figure5

a Anterior and b lateral view of the same patient 1 year after the surgery

Since it gives an opportunity to evaluate the axilla, subcutaneous mastectomy was mostly performed via lateral radial incision. Implant was inserted between pectoral muscles, and acellular dermal matrix was utilized in 17 (22.6%) patients. Nipple-areola complex reconstruction was performed after all treatments were completed.

Radiation therapy

All patients in PM + MLDF group received whole breast and boost radiation therapy. Radiation to regional lymphatics was given to 23 (36%) patients in M + I group.

Follow-up

The patients in this study were regularly followed by a specialized breast surgeon. Wound infection and dehiscence, flap necrosis, hematoma, and seroma were considered as signs of morbidity (complications in the early period). The drainage tubes were removed when the amount of seroma was less than 25 cc per day. The adjuvant treatment decision was made during the tumor board.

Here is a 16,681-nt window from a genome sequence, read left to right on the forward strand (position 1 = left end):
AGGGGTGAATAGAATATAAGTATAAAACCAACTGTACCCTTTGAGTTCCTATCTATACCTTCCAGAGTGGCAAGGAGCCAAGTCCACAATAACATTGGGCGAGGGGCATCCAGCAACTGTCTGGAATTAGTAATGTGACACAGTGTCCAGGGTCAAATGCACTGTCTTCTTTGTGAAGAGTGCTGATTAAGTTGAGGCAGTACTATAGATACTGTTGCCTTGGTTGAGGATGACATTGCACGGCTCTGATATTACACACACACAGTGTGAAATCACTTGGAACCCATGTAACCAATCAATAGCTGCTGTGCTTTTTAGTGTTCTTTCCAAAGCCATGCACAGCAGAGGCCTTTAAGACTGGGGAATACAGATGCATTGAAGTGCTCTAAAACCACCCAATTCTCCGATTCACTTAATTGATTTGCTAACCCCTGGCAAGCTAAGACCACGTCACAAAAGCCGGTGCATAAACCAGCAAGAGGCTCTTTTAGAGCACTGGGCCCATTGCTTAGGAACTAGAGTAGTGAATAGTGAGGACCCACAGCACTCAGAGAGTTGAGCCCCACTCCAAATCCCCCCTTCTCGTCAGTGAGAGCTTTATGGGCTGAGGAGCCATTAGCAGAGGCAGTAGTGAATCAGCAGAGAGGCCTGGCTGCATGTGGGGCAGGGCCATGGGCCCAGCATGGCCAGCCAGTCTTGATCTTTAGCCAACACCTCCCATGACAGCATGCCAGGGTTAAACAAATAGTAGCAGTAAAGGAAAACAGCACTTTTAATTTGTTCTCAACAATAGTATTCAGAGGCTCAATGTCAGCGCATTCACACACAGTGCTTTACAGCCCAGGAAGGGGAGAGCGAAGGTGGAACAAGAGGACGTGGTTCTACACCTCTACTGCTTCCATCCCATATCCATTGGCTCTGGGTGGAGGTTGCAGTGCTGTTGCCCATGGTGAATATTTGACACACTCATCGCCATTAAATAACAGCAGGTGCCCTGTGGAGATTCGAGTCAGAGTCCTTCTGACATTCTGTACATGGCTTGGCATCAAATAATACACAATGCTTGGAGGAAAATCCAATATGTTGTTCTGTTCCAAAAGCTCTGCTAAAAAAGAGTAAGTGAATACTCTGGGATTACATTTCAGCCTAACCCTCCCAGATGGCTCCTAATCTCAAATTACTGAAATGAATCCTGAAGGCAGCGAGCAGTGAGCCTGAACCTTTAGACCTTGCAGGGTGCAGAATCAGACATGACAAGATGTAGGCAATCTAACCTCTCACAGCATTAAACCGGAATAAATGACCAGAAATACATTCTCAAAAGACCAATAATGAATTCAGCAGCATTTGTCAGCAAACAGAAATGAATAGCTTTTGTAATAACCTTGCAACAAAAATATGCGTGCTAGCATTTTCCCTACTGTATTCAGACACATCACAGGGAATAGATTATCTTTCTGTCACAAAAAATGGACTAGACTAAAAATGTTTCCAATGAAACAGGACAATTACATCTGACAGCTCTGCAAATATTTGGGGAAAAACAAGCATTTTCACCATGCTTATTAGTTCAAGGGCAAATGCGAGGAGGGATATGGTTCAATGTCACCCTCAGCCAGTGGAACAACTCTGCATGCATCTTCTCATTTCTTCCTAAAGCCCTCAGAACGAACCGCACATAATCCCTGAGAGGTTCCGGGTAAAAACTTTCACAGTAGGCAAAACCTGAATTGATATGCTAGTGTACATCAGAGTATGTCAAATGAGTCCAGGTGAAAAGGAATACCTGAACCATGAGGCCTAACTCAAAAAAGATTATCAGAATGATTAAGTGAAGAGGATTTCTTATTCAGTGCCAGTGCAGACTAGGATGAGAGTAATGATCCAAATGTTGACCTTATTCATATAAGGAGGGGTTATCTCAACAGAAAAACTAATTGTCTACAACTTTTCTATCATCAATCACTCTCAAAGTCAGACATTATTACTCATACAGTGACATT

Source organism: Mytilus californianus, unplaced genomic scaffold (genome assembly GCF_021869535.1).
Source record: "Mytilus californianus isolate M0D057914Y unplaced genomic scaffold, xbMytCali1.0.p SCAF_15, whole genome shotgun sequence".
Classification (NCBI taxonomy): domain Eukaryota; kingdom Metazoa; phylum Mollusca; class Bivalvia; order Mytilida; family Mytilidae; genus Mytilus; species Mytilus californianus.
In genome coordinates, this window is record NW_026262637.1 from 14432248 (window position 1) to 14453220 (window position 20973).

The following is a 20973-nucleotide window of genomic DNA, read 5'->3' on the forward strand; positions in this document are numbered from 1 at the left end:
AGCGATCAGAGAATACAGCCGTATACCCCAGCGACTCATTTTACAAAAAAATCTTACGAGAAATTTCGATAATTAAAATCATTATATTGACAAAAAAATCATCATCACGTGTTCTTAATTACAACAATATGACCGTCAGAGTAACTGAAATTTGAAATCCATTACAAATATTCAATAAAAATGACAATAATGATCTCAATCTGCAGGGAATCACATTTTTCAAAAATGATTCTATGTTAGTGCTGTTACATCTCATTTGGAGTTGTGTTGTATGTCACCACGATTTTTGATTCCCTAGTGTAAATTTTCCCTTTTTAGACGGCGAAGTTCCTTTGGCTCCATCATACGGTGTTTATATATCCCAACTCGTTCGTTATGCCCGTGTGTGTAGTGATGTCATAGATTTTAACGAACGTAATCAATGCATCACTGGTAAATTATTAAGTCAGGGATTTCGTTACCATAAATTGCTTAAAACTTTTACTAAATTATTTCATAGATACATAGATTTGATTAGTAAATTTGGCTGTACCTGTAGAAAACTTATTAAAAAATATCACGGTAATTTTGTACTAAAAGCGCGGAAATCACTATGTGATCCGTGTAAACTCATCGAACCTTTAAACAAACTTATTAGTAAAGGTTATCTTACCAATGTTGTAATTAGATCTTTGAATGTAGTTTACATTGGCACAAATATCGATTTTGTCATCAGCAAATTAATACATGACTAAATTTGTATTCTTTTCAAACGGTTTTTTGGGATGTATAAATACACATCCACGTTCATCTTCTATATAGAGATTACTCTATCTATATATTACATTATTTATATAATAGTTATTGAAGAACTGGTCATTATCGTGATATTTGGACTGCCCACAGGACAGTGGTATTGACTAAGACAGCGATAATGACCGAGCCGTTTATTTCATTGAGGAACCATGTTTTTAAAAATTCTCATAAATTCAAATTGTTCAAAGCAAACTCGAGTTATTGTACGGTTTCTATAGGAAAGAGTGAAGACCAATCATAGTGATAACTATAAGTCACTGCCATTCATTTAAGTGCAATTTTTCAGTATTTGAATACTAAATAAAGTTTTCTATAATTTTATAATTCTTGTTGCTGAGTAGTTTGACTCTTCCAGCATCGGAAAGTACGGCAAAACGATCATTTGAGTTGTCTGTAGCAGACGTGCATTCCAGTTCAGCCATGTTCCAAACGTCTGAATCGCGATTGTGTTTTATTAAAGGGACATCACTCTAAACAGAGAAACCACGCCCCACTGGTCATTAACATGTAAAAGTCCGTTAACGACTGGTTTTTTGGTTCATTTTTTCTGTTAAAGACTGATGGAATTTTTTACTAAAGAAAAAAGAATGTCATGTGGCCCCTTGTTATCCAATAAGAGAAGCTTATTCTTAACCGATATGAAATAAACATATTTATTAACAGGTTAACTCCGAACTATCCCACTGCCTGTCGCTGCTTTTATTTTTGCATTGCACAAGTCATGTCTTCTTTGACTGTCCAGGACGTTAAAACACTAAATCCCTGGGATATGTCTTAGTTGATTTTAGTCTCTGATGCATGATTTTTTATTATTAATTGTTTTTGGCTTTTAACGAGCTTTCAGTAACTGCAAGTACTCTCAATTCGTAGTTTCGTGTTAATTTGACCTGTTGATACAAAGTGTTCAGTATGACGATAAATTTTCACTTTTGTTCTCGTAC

Statistical analysis

SPSS version 22 (IBM Corporation) was used for statistical analysis. The variables were investigated visual (histograms, probability plots) and analytical methods (Kolmogorov-Simirnov/Shapiro-Wilk’s test) to determine whether or not they are normally disturbed. Descriptive analyses were presented using medians and interquartile range for non-normally disturbed and ordinal variables. Non-parametric data were evaluated using the Mann-Whitney U tests. The categorical variables were analyzed using the Chi-square test. The effects of surgical procedures on survival was investigated by using the log rank test. The Kaplan-Meier survival estimates were calculated. A p value of < 0.05 was considered statistically significant.

Results